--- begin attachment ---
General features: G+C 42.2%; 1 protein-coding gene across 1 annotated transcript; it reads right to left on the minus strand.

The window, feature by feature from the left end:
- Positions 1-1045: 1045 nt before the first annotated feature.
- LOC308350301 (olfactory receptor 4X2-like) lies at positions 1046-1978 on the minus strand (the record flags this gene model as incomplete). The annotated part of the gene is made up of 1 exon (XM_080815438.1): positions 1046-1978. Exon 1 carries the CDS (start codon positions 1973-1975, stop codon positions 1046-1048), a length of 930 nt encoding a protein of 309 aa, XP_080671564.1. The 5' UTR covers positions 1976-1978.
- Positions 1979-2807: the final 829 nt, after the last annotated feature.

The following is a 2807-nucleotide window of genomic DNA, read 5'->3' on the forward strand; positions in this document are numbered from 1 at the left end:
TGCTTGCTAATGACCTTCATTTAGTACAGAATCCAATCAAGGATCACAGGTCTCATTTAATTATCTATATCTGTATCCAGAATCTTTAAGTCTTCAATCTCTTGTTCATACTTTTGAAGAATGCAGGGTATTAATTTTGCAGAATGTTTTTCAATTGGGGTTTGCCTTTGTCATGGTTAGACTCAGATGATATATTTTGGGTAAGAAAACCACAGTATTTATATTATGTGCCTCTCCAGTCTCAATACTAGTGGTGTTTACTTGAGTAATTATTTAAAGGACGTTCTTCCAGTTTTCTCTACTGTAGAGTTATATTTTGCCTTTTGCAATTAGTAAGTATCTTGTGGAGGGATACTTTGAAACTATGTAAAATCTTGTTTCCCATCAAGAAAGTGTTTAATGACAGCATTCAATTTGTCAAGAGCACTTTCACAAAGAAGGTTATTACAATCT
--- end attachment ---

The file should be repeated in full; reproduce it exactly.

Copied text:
General features: G+C 42.2%; 1 protein-coding gene across 1 annotated transcript; it reads right to left on the minus strand.

The window, feature by feature from the left end:
- Positions 1-1045: 1045 nt before the first annotated feature.
- LOC308350301 (olfactory receptor 4X2-like) lies at positions 1046-1978 on the minus strand (the record flags this gene model as incomplete). The annotated part of the gene is made up of 1 exon (XM_080815438.1): positions 1046-1978. Exon 1 carries the CDS (start codon positions 1973-1975, stop codon positions 1046-1048), a length of 930 nt encoding a protein of 309 aa, XP_080671564.1. The 5' UTR covers positions 1976-1978.
- Positions 1979-2807: the final 829 nt, after the last annotated feature.

The following is a 2807-nucleotide window of genomic DNA, read 5'->3' on the forward strand; positions in this document are numbered from 1 at the left end:
TGCTTGCTAATGACCTTCATTTAGTACAGAATCCAATCAAGGATCACAGGTCTCATTTAATTATCTATATCTGTATCCAGAATCTTTAAGTCTTCAATCTCTTGTTCATACTTTTGAAGAATGCAGGGTATTAATTTTGCAGAATGTTTTTCAATTGGGGTTTGCCTTTGTCATGGTTAGACTCAGATGATATATTTTGGGTAAGAAAACCACAGTATTTATATTATGTGCCTCTCCAGTCTCAATACTAGTGGTGTTTACTTGAGTAATTATTTAAAGGACGTTCTTCCAGTTTTCTCTACTGTAGAGTTATATTTTGCCTTTTGCAATTAGTAAGTATCTTGTGGAGGGATACTTTGAAACTATGTAAAATCTTGTTTCCCATCAAGAAAGTGTTTAATGACAGCATTCAATTTGTCAAGAGCACTTTCACAAAGAAGGTTATTACAATCT